Wednesday, September 12, 2007

Help me contribute to a defence of "Sentire Cum Ecclesia" for Catholica Australia

Okay, dear Reader, we're going to have a go at interactive essay writing.

In this exercise, I stick up ideas for inclusion in my essay to be published in Catholica Australia defending the attitude of "Sentire Cum Ecclesia" and you give me your reactions. I then incorporate these ideas and criticisms into the ongoing compilation of the defence. What do you think? Ready to have a go? Here is the first installment.

God alone knows why I chose the title "Sentire Cum Ecclesia" for my blog. These things are done on a whim and a prayer. But over the years since, I have been very happy with my choice. Sort of like hand me down clothes that I find I actually like...


A quick web search will tell you that "Sentire Cum Ecclesia" is actually a Jesuit motto, from St Ignatius' Spiritual Exercises, "Rules for Thinking with the Church". I never thought of myself as a Jesuit, but maybe there is something in that.

Rule number one is:
Always to be ready to obey with mind and heart, setting aside all judgement of one's own, the true spouse of Jesus Christ, our holy mother, our infallible and orthodox mistress, the Catholic Church, whose authority is exercised over us by the hierarchy.
Honestly, I couldn't have put it better myself. This is the attitude that Brian Coyne contends is "obsequious". But that only expounds what the phrase "Sentire Cum Ecclesia" means. It is not in itself a defence of the attitude.

A couple of other key rules from St Ignatius:
9. To uphold especially all the precepts of the Church, and not censure them in any manner; but, on the contrary, to defend them promptly, with reasons drawn from all sources, against those who criticize them.

10. To be eager to commend the decrees, mandates, traditions, rites and customs of the Fathers in the Faith or our superiors. As to their conduct; although there may not always be the uprightness of conduct that there ought to be, yet to attack or revile them in private or in public tends to scandal and disorder [Take note, Brian!]. Such attacks set the people against their princes and pastors; we must avoid such reproaches and never attack superiors before inferiors. The best course is to make private approach to those who have power to remedy the evil. [ie. no public petitions...]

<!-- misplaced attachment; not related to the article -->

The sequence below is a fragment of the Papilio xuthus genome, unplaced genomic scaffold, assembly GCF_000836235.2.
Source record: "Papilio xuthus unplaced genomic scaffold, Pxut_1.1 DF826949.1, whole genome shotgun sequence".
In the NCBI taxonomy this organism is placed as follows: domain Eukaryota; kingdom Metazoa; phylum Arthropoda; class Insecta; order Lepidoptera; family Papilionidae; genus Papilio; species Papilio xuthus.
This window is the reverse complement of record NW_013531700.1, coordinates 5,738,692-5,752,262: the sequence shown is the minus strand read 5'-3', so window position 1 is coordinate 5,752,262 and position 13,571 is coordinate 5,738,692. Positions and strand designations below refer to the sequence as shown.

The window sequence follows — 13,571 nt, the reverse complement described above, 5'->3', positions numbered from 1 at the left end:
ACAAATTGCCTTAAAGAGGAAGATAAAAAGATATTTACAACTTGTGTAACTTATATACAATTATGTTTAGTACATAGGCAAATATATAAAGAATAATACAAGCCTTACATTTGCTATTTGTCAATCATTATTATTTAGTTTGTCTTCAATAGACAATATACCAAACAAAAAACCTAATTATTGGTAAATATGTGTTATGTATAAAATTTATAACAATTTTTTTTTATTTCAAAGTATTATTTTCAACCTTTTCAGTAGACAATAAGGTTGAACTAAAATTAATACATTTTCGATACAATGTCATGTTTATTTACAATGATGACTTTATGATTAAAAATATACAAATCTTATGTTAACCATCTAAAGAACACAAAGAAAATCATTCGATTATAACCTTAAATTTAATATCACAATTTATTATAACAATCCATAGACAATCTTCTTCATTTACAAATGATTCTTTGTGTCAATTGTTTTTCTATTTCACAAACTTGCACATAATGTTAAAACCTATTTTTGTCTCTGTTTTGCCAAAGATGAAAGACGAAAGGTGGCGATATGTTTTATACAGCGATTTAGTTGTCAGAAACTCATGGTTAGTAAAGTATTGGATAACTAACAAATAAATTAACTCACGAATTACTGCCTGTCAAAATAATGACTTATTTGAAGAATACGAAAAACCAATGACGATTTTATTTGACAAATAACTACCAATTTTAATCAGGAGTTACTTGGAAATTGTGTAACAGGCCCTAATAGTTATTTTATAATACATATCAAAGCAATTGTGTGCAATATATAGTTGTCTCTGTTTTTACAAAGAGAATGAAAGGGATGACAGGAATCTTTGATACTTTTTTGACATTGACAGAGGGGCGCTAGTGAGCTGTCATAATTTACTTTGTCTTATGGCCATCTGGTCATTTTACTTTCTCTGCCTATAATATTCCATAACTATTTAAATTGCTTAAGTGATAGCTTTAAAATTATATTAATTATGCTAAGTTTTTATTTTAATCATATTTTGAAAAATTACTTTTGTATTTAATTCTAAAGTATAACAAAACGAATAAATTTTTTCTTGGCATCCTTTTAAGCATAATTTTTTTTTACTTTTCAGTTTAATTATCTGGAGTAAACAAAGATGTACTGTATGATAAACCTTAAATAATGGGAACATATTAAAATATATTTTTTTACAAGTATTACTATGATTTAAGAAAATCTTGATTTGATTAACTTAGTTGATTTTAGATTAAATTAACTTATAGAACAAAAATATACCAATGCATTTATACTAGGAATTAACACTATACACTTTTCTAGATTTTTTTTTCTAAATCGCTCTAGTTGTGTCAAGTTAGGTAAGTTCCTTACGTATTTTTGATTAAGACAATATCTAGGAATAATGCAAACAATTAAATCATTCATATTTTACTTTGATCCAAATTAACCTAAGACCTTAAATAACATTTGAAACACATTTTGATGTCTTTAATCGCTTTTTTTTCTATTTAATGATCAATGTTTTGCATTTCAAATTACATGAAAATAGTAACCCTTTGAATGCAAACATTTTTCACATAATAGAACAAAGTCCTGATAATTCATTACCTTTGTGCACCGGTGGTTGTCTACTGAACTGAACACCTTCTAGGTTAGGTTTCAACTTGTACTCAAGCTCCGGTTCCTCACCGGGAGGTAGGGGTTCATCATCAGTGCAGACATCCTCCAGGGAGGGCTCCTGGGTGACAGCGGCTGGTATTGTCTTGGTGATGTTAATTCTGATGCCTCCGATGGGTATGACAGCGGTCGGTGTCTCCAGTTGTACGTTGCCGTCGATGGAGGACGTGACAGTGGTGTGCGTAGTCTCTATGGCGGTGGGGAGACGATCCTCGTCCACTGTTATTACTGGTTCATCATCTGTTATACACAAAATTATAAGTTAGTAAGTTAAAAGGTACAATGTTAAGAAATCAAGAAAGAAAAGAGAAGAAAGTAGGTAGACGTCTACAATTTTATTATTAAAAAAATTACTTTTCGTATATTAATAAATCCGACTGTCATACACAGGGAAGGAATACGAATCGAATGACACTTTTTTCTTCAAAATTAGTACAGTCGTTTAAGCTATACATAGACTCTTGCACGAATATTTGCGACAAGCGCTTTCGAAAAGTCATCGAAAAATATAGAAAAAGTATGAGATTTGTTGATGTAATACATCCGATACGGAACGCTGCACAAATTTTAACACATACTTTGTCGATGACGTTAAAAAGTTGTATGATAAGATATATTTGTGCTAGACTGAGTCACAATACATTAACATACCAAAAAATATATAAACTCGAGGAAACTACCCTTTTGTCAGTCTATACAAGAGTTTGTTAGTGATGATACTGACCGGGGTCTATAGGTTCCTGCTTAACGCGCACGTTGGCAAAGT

And most astonishingly:
13. That we may be altogether of the same mind and in conformity with the Church herself, if she shall have defined anything to be black which to our eyes appears to be white, we ought in like manner to pronounce it to be black. For we must undoubtedly believe, that the Spirit of our Lord Jesus Christ, and the Spirit of the Orthodox Church His Spouse, by which Spirit we are governed and directed to Salvation, is the same;…
I propose that I will embark upon a definition of the term, followed by a explanation of the positive reasons for adopting such a position, and then answering the negative objections that Brian and others have raised. Your contributions will be very welcome.

6 Comments:

At Thursday, September 13, 2007 12:34:00 am , Blogger Arabella-m said...

An objection Brian raises to those who 'think with the Church' is that they are like little children (in a bad sense), don't think for themselves, etc, etc.

If we look at those in history who have 'thought with the Church' - St Ignatius being the prime example - we see that rather than being like simple little children they were some of the greatest innovators of their times.

E.g. St Ignatius wrote the 'Spiritual Exercises' (~1548) “with the object of helping many in their struggle for perfection” and coming to know God’s will in their life. The 'Spiritual Exercises' remains a classic and to this day exerts great influence.